422. Acanthopneuste viridanus.
The Greenish Willow-Warbler.
Phylloscopus viridanus, Blyth, J. A. S. B. xii, p. 967 (1843); id. Cat, p. 185 ; Horsf. & M. Cat. i, p. 338 ; Jerd. B. I. ii, p. 193 ; Hume & Henders. Lahore to Yark. p. 220, pl. xix ; Scully, S. F. iv, p. 148; Anders. Yunnan Exped., Aves, p. 624; Brooks, S. F. vii, p. 508; Hume, Cat. no. 560 ; Brooks, S. F. viii, p. 385 ; Legge, Birds Ceyl. p. 555; Seebohm, Cat. B. M. v, p. 44; Oates, B. B. i, p. 80; Barnes, Birds Bom. p. 229 ; Hume, S. F. xi, p. 219.
The Greenish Tree- Warbler, Jerd.
Coloration. Upper plumage dull olive-green, lighter on the rump; wings and tail brown, with the outer webs edged with olive-green ; wing-coverts brown, edged broadly with olive-green; the greater coverts tipped with the same colour, forming a wing-bar; a well-defined narrow eye-stripe reaching to the nape yellowish white; lores and feathers behind the eye brown; ear-coverts greenish yellow; lower plumage pale greyish yellow ; under wing-coverts and axillaries pale yellow.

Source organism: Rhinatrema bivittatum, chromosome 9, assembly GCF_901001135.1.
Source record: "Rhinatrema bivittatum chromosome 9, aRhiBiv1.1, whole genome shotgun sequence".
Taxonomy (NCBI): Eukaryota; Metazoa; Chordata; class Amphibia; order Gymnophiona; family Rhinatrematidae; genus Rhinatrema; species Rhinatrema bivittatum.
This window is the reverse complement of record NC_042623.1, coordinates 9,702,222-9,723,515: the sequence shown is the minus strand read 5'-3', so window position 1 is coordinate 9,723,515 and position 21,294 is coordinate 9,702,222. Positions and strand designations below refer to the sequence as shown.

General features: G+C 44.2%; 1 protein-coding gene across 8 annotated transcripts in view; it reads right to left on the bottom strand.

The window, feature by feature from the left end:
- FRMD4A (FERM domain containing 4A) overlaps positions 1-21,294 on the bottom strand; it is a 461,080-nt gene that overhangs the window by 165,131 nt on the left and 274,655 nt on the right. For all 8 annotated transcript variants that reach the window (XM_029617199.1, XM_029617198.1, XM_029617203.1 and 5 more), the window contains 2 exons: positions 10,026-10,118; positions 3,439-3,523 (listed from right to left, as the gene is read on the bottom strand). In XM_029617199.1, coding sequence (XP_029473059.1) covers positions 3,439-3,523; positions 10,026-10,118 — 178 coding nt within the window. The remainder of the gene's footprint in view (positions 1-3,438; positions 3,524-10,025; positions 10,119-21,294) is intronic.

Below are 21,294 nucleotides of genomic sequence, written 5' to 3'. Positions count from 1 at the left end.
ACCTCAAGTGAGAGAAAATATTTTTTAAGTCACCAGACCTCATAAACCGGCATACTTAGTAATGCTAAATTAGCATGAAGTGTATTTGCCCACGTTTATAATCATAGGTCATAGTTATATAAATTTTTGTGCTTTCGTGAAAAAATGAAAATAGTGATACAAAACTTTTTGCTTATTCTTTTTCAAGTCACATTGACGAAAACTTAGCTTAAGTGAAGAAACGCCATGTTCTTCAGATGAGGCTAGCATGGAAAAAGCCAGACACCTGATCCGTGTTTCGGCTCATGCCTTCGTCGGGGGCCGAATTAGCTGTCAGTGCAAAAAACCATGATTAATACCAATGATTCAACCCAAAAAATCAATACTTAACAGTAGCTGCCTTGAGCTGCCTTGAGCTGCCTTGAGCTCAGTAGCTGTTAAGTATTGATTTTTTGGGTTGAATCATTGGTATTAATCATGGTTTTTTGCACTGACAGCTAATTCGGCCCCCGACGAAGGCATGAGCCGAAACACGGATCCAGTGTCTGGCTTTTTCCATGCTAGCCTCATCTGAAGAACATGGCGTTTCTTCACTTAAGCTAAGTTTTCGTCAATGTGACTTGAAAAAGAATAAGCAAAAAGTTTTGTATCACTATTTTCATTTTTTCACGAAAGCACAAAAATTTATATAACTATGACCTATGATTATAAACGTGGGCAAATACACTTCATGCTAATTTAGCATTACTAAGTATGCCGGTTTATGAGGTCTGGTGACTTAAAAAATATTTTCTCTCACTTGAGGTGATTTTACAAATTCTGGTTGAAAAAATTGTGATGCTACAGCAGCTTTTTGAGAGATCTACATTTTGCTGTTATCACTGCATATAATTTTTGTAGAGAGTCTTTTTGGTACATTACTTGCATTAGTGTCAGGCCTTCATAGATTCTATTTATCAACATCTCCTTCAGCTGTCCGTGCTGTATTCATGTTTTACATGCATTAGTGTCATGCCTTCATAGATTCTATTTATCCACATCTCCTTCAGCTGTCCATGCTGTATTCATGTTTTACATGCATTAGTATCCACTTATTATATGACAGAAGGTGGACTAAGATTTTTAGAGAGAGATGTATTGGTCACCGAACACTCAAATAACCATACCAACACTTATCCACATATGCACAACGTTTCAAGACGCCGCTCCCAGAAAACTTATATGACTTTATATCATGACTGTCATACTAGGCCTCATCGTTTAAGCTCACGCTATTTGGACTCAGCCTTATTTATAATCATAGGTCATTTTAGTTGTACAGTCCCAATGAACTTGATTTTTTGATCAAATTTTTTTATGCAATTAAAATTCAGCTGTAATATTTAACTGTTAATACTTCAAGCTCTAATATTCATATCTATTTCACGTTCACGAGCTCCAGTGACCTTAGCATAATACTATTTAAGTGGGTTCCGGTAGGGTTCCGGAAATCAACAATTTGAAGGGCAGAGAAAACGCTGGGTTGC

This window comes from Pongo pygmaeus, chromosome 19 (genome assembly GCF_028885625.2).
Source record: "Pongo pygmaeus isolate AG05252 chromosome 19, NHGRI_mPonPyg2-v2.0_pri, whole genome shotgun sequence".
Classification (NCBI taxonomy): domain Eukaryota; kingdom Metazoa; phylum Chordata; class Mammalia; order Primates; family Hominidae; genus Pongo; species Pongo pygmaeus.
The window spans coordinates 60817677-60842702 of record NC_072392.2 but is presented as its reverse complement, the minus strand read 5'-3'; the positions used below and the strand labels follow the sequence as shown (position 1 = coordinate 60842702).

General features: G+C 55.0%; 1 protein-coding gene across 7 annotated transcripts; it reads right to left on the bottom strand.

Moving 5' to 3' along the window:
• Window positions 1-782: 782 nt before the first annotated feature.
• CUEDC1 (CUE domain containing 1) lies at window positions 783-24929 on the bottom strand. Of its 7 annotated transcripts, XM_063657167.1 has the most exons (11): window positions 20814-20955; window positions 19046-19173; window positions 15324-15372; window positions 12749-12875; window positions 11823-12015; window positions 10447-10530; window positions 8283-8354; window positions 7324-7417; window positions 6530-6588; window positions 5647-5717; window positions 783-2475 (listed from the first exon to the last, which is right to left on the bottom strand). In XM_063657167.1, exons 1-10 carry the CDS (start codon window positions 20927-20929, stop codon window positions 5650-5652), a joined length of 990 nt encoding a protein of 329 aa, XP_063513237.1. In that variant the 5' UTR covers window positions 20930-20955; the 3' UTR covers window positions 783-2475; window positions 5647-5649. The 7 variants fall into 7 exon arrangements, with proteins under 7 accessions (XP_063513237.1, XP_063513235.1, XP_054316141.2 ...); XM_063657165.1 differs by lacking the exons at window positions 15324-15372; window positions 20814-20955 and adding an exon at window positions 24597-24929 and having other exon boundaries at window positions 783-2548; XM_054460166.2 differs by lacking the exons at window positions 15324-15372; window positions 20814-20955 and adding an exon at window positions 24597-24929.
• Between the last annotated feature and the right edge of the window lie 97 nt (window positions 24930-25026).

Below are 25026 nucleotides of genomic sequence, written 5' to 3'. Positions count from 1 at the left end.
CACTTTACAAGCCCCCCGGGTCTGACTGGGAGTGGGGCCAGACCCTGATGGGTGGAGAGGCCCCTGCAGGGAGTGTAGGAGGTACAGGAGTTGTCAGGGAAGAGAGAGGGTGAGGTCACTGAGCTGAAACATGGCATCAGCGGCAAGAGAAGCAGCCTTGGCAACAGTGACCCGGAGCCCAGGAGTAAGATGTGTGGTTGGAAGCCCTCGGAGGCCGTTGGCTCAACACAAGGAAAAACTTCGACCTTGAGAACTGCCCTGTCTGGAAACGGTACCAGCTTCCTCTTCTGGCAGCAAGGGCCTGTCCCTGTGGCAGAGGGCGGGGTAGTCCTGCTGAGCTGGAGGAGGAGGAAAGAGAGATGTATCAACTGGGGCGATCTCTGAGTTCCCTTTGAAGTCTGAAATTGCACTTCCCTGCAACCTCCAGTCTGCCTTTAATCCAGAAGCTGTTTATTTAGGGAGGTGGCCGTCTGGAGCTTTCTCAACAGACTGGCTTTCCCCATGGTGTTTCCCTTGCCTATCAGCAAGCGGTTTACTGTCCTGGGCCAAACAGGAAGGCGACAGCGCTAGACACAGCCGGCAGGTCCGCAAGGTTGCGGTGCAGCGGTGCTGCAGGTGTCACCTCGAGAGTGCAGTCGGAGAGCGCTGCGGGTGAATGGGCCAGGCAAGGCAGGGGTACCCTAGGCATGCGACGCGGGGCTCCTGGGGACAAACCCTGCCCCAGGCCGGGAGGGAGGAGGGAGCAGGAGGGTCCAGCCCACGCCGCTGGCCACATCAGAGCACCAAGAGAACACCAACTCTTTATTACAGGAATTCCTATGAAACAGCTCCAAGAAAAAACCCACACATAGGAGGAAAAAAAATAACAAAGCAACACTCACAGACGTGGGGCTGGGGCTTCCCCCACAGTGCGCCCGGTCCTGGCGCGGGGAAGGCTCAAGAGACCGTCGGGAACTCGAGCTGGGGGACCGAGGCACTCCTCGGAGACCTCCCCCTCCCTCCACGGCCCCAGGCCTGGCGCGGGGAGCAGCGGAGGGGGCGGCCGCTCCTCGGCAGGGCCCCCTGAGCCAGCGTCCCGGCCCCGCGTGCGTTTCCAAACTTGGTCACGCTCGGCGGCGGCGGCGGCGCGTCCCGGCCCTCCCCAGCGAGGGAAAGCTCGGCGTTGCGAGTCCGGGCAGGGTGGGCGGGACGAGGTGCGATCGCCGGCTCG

In summer the plumage becomes paler. Just before the seasonal moult the wing-bar frequently disappears by abrasion.
Upper mandible dusky brown; lower yellowish brown; iris dark brown; legs and feet brownish grey; claws brown horny (Scully).
Length 4.2; tail 1.7; wing 2.2; tarsus .7; bill from gape .6 ; the second primary is intermediate in Length between the seventh and the eighth, but occasionally equals the eighth; the first primary is rather large, measuring from .5 to .7 inch in Length.
Distribution. Throughout the whole Length of the Himalayas from the Hazara country to Sikhim, and over the whole peninsula of India down to Ceylon, with the exception of Sind and the western portion of Rajputana. To the east this species extends commonly to Calcutta, and has been found in Northern Sylhet. I formerly reported it from Burma on the authority of Blyth, but there can be little doubt now that it does not occur in that Province. Hume also at one time identified some Tenasserim birds with this species, but afterwards he declared them to be A. plumbeitarsus. The whole Hume and Tweeddale collections do not contain a specimen from Burma.
In summer this species appears to retreat to the higher parts of the Himalayan range, and probably breeds at these higher altitudes. Its nest, however, has not yet been found by anyone.